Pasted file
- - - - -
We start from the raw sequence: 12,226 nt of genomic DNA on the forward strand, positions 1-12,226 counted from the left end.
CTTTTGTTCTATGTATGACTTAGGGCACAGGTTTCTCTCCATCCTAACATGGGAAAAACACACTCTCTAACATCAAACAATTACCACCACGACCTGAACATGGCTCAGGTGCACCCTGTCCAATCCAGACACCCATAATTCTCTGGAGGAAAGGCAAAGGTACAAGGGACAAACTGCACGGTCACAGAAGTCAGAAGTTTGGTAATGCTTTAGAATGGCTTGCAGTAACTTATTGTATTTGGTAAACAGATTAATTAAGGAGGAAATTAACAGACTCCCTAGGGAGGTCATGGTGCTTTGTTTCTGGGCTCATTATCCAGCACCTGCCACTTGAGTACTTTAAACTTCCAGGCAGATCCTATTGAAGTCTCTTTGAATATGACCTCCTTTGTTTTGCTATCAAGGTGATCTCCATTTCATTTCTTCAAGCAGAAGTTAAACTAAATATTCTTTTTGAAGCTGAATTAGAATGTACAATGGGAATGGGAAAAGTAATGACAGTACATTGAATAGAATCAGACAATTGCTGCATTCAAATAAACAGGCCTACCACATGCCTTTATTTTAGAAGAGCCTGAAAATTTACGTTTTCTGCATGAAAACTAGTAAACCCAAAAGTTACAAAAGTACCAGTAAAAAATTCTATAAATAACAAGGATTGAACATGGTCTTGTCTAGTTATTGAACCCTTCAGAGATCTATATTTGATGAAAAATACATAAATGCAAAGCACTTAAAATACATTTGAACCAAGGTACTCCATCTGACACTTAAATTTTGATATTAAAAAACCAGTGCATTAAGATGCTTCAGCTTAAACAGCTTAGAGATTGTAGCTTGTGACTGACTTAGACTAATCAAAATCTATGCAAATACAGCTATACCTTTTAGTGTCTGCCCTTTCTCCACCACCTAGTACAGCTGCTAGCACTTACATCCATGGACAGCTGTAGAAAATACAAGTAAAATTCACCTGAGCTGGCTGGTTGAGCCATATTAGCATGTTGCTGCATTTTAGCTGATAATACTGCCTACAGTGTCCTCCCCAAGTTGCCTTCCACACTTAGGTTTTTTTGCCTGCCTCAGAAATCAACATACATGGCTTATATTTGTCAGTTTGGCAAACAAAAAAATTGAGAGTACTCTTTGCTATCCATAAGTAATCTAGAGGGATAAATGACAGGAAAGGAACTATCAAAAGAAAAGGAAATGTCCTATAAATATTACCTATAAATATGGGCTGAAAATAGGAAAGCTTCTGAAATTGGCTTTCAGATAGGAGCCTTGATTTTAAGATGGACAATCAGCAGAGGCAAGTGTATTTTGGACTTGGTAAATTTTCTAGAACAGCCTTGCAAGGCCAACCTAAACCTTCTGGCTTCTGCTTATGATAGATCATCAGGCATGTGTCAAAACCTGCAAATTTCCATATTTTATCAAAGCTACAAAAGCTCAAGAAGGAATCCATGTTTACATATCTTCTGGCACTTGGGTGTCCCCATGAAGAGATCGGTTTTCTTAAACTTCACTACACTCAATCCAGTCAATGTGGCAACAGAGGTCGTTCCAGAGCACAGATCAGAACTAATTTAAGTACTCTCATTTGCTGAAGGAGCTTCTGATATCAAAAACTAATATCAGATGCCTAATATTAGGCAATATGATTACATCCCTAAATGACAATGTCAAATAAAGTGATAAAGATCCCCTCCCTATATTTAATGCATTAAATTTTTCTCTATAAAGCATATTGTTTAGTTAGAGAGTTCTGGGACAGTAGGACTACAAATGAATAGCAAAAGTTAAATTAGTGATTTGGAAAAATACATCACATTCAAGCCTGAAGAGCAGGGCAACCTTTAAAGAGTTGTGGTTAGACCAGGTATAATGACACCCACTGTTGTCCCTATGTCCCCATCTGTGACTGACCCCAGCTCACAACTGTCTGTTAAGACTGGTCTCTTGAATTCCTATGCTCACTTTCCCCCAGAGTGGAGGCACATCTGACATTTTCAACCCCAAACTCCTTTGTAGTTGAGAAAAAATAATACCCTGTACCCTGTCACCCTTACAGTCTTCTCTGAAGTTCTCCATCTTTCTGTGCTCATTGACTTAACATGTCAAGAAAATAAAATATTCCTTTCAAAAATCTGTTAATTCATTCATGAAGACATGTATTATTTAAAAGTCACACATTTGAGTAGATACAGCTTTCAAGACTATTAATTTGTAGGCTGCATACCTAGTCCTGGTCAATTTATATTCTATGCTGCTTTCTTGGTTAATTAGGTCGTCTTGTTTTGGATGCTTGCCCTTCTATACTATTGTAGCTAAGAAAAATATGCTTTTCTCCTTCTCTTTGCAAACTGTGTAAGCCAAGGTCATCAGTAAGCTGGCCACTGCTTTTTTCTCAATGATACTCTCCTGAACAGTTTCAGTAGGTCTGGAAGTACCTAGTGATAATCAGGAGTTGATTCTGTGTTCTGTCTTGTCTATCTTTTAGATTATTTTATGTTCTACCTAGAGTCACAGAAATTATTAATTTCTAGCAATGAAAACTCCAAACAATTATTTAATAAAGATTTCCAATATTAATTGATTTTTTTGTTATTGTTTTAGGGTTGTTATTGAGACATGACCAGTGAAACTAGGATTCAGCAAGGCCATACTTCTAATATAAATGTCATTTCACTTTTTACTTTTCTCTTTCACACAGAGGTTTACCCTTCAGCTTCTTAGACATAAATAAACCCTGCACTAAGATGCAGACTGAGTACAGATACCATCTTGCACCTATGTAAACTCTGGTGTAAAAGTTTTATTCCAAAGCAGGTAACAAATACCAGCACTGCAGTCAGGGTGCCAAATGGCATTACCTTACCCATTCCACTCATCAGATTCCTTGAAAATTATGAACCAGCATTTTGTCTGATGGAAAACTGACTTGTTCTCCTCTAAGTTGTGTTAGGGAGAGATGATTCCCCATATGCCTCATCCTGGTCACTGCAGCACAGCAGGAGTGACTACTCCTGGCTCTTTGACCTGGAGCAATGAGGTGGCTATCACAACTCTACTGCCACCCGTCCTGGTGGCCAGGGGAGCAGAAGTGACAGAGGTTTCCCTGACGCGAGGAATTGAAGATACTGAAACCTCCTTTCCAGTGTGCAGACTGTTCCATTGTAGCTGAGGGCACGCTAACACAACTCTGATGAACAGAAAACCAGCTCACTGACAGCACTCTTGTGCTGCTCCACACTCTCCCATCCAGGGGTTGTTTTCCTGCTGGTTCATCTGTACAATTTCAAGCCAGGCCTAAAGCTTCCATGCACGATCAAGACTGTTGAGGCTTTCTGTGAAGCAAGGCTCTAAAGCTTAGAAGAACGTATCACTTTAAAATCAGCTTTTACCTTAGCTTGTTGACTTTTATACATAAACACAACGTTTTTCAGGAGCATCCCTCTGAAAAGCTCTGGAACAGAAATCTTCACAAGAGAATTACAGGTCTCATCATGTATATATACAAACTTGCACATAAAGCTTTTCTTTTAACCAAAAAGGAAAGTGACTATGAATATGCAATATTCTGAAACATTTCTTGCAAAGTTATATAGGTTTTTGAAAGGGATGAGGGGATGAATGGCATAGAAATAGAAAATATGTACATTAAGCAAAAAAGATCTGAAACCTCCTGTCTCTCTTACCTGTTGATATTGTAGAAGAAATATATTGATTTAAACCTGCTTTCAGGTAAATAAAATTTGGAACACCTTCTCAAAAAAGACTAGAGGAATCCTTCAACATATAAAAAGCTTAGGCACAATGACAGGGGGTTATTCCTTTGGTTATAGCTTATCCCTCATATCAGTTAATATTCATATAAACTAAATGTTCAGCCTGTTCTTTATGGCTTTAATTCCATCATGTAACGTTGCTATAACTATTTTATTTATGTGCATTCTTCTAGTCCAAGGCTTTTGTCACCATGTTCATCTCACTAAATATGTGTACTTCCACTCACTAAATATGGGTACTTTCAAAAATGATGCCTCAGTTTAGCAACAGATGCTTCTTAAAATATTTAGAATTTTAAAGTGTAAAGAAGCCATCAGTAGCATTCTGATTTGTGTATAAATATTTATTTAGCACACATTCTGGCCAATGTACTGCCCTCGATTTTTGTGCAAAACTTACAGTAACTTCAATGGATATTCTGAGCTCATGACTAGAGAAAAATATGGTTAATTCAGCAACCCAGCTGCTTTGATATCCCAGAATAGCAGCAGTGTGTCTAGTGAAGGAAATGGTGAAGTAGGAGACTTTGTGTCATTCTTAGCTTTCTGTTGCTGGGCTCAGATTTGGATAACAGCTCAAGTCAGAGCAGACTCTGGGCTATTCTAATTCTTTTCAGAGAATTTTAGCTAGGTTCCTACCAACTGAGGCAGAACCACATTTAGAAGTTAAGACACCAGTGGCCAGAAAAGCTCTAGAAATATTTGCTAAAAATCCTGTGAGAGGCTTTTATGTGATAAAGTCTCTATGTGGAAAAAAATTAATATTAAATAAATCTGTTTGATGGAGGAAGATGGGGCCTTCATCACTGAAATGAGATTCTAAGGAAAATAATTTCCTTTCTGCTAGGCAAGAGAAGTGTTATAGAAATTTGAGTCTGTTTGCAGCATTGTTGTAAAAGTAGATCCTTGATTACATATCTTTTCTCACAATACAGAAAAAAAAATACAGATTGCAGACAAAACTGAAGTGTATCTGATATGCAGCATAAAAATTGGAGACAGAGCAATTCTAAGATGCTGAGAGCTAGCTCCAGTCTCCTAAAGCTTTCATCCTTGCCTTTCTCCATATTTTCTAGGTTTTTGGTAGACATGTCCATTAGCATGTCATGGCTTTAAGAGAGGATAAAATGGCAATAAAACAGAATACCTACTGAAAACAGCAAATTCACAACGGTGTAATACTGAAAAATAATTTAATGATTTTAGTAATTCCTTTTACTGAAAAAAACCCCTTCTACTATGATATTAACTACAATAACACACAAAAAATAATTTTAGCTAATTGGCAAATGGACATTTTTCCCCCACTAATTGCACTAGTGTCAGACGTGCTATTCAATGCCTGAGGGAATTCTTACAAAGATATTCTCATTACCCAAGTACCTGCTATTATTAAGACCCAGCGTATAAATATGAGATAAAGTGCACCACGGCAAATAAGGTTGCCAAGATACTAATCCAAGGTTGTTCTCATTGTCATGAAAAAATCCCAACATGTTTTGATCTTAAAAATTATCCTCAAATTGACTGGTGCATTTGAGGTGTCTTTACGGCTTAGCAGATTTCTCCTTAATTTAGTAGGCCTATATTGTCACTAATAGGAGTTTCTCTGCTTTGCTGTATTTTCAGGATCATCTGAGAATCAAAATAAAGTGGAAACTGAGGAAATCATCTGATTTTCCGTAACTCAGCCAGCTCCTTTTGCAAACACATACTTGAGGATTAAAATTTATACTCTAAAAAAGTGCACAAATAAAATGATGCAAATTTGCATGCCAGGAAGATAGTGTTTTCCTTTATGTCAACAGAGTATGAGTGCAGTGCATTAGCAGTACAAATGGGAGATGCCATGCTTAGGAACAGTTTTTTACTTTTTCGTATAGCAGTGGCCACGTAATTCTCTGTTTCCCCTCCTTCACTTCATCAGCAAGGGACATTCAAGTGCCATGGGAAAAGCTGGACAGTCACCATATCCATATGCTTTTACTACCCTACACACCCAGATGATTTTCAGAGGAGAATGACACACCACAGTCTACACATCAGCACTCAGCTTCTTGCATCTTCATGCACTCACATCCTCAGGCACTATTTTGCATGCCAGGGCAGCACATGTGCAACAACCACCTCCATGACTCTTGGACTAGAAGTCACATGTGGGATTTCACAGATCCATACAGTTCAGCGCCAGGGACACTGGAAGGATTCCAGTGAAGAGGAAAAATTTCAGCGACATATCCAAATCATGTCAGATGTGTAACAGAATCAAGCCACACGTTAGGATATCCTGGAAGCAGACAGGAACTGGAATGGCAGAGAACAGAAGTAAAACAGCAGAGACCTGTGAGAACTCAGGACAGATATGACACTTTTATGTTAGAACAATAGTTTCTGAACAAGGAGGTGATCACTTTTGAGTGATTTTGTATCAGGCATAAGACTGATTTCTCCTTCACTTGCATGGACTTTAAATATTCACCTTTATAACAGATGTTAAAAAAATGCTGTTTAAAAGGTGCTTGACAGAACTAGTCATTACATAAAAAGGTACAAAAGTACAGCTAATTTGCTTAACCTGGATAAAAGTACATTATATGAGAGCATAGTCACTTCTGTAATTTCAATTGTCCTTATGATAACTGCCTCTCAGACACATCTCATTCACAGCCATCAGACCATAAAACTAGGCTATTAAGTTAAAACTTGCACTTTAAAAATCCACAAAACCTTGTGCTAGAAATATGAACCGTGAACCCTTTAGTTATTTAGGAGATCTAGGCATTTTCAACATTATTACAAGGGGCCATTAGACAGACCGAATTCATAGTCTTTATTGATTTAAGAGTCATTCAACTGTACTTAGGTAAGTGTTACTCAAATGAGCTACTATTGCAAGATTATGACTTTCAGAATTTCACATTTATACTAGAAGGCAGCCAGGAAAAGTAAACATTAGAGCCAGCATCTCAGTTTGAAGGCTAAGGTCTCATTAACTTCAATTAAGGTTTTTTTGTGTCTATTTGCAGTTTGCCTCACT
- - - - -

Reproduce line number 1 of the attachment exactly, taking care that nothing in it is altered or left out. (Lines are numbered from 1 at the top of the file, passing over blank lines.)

We start from the raw sequence: 12,226 nt of genomic DNA on the forward strand, positions 1-12,226 counted from the left end.